This comedy/variety show specialized in parodies of movies and television shows and commercials. Often, they would also have a special guest (e.g., a TV actor) join them in the comedy ... See full summary »
This comedy/variety show specialized in parodies of movies and television shows and commercials. Often, they would also have a special guest (e.g., a TV actor) join them in the comedy sketches, with hilarious results. Written by
Tad Dibbern <DIBBERN_D@a1.mscf.upenn.edu>
The tune that plays in the background after the opening credits by Dweezil Zappa is an alternate version of the instrumental track "Groove Holmes" by the Beastie Boys, from their 1992 album "Check Your Head." Ben Stiller is a noted fan of the Beastie Boys. See more »
The timestamps on Ben's video diary segments never increment, even though the individual segments usually last more than a minute. This is probably due to the fact that they were added in post-production, and weren't a result of a real camcorder's time/date stamp. See more »
In the closing credits, John F. O'Donohue was listed as a guest star although he appeared in every episode. See more »
A Decent Sketch Comedy Show That Still Has a Definitive Freshness To It
Before Fox became the #1 most watched network with shows like "American Idol" and "Glee", it was best known for offbeat shows, especially comedies, that came and went. Although shows like "Married With Children" and "The Simpsons" went on to become among the longest-running sitcoms of all time (With "The Simpsons" recently taking the #1 spot in that category), countless other shows on Fox got the ax early, thereby establishing Fox as a second-rate network for nearly 20 years.
"The Ben Stiller Show" was indeed offbeat, and it had a laid-back quality to it that made it fun. Many other reviewers are crying out that it should not have been canceled, but the main cast members of this show went on to bigger and better things. Ben Stiller is now an A- list comic actor, Janeane Garofalo went on to become a household name, Bob Odenkirk created "Mr. Show" for HBO and is now sure to get an Emmy nomination for his role as Saul Goodman in "Breaking Bad", and Andy Dick . . . well . . . was funny on this show before becoming victim to his own demise. And of course, the co-creator of this show, Judd Apatow, would go on to create "The 40 Year Old Virgin" and "Knocked Up" among other memorable comedies.
Sketch comedy shows were nothing new at the time this show premiered, but Odenkirk came to this show after a four year stint as a writer on "Saturday Night Live", whereas Stiller came after a four episode stint (literally). The 1994-95 season, considered even today to be among SNL's biggest drought of funny material, was awaiting Garofalo. It's too bad too, because I thought she was among the stronger members of this show. Meanwhile, these guys put together a solid show that even today seems fresher than SNL and more free.
Like many other sketch comedies, the sketches themselves were hit or miss. I didn't think the recurring sketches with the sock puppet Skank were very funny, personally, but I loved the Amish Dating Game, the "Tonight Show" auditions (with Apatow doing the best Jay Leno imitation I've ever seen, and Garofalo gut-bustingly hilarious as Sinead O'Connor), and Woody Allen's version of "Bride of Frankenstein" to name a few.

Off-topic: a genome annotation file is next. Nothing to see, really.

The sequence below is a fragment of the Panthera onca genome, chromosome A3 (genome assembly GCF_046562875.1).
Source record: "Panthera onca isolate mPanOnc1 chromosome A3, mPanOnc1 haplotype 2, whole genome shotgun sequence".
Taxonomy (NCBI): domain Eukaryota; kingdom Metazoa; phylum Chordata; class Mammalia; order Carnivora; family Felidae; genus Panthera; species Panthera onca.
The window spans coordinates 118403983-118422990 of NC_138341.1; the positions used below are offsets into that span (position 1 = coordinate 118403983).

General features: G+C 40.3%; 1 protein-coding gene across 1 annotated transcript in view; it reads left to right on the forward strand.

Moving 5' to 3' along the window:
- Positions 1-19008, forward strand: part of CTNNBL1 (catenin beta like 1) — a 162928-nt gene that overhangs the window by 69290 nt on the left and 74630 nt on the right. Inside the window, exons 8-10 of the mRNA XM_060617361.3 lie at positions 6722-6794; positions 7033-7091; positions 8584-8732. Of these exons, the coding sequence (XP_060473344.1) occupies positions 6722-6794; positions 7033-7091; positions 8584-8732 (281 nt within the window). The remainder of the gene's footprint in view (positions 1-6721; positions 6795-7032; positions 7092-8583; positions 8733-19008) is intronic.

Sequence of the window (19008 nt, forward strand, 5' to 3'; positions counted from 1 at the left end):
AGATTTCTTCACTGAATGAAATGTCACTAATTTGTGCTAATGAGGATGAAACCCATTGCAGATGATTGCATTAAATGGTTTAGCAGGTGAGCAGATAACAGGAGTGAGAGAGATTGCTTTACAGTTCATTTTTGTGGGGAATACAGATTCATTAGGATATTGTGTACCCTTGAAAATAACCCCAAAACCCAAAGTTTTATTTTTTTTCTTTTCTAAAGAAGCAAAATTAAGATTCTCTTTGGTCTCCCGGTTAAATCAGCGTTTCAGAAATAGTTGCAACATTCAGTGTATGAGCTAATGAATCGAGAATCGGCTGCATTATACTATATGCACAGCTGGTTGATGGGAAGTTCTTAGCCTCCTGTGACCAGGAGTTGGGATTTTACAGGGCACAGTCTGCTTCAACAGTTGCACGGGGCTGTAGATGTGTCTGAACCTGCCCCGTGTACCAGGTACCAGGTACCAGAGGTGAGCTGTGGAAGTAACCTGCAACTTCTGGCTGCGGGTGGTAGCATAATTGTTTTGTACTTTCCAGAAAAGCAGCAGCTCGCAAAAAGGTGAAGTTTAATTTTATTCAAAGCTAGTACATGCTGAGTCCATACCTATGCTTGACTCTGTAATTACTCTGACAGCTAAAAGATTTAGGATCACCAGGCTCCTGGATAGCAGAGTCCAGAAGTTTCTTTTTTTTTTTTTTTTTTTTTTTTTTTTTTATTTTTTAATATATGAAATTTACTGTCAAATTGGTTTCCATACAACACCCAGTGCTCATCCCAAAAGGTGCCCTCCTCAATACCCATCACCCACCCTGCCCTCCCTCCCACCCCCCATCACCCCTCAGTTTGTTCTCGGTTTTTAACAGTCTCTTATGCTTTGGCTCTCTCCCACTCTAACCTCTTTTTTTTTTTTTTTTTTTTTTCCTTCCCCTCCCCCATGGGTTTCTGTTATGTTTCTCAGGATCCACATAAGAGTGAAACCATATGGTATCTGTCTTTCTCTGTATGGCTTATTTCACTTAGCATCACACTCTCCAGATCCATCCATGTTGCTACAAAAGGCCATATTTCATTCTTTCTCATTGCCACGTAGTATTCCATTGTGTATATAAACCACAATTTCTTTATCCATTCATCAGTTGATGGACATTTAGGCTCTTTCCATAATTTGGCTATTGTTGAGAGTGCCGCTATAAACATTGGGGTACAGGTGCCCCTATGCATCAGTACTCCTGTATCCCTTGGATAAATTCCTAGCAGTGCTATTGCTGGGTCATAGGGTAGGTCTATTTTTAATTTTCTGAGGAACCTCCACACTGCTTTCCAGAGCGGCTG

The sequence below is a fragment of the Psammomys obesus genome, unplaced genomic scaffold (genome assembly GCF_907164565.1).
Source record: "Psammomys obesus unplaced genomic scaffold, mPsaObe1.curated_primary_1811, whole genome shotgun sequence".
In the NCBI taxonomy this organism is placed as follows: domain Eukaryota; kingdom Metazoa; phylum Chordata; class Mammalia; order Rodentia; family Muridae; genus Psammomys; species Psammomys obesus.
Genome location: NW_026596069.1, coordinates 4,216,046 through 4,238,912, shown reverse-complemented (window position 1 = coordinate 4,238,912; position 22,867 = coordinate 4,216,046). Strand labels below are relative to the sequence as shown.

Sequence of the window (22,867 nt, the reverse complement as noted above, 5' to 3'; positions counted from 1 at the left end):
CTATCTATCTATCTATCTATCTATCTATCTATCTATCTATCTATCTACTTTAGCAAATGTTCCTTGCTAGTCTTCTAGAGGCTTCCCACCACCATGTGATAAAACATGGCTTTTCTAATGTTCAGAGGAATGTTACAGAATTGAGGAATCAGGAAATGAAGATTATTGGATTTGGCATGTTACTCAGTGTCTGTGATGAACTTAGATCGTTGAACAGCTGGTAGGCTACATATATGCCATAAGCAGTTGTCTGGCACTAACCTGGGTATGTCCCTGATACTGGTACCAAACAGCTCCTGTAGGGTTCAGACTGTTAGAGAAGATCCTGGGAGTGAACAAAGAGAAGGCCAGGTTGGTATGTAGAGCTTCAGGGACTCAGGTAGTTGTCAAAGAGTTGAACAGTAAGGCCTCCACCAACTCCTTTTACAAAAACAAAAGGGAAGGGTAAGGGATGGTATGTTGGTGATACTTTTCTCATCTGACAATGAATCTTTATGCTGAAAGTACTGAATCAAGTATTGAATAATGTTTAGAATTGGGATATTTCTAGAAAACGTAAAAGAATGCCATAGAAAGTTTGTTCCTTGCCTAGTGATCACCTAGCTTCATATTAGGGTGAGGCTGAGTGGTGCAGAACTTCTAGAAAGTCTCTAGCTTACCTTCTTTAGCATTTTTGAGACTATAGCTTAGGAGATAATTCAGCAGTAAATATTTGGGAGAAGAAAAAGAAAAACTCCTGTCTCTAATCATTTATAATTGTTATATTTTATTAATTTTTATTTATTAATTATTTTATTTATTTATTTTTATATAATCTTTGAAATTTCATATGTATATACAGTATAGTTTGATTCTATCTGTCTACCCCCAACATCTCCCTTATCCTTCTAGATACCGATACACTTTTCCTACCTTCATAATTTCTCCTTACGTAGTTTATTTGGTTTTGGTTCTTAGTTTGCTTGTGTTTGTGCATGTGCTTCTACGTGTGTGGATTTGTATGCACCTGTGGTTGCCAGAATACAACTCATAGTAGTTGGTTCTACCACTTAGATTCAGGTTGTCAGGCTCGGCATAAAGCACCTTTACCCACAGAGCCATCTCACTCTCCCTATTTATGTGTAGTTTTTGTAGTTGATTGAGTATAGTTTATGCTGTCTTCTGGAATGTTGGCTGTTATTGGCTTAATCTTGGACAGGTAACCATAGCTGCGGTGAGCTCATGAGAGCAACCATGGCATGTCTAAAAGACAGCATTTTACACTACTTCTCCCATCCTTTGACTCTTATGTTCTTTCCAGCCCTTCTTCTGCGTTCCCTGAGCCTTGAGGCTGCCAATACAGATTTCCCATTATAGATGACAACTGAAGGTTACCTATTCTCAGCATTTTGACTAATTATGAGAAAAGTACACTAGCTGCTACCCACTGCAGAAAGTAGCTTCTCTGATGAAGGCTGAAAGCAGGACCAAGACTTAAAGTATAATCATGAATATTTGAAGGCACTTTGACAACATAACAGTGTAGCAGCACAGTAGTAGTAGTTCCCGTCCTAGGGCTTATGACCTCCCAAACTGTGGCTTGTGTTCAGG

In fact, in the latter sketch, Andy Dick did a dead-on impersonation of Allen that was among the best I had seen. It surprised me because Dick is now a second-rate comedian and actor, and I expected him to be the weakest link when first purchasing the DVD set of this show. However, in most sketches, he proves to be a solid cast member who works well off the remainder of the cast. The same was true for him during the six year run of "NewsRadio". However, since "NewsRadio" ended, he's been better known for his inappropriate antics and excessive drug use than for his comedy. In this show, he was completely void of obnoxiousness, and (surprise!) he was actually funny!
More than the sketches, though, I actually liked the in-between sections with Stiller talking to the writers, or introducing cast members. It really emphasized the show's freedom, and helped to avoid the "in your face" feeling of other comedy shows. These segments felt as though Stiller was welcoming you into his world, and such efforts felt sincere.
In fact, it may have been these efforts that coaxed many guest stars to make appearances on the show. It's great to watch the show in the 21st century and see celebrities who were stars at the time such as Roseanne and Tom Arnold (who were then married), Garry Shandling, and Mark Wahlberg (back when he was "Marky Mark"). It's even more exciting to see some people before they were stars make appearances, such as Judd Apatow, David Cross, and Jeanne Tripplehorn.
So there were a lot of noteworthy qualities to this comedy show. The fact that it aired at 7:30 on Sunday nights opposite "60 Minutes" on CBS and "America's Funniest Home Videos" on ABC was probably not a good sign. Still, while this show may not have been meant to last, it lives on thanks to reruns on Comedy Central and a much-deserved DVD release. In fact, I hope Andy Dick re-watches these episodes so he will see what he did correctly in his career, and hopefully change his obnoxious ways.
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